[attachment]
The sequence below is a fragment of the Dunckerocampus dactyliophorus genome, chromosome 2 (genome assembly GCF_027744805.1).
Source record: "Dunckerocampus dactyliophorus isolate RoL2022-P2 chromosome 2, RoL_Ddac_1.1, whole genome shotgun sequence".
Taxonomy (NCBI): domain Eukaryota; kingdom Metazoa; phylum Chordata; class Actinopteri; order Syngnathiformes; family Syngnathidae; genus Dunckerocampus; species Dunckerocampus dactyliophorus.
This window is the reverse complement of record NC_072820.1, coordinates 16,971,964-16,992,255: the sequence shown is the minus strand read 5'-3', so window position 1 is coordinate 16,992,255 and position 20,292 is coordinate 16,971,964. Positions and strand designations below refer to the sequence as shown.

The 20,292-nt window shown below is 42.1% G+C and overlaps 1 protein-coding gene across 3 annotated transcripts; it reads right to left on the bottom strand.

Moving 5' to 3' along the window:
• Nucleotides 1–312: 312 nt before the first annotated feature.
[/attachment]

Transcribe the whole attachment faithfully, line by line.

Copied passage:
The sequence below is a fragment of the Dunckerocampus dactyliophorus genome, chromosome 2 (genome assembly GCF_027744805.1).
Source record: "Dunckerocampus dactyliophorus isolate RoL2022-P2 chromosome 2, RoL_Ddac_1.1, whole genome shotgun sequence".
Taxonomy (NCBI): domain Eukaryota; kingdom Metazoa; phylum Chordata; class Actinopteri; order Syngnathiformes; family Syngnathidae; genus Dunckerocampus; species Dunckerocampus dactyliophorus.
This window is the reverse complement of record NC_072820.1, coordinates 16,971,964-16,992,255: the sequence shown is the minus strand read 5'-3', so window position 1 is coordinate 16,992,255 and position 20,292 is coordinate 16,971,964. Positions and strand designations below refer to the sequence as shown.

The 20,292-nt window shown below is 42.1% G+C and overlaps 1 protein-coding gene across 3 annotated transcripts; it reads right to left on the bottom strand.

Moving 5' to 3' along the window:
• Nucleotides 1–312: 312 nt before the first annotated feature.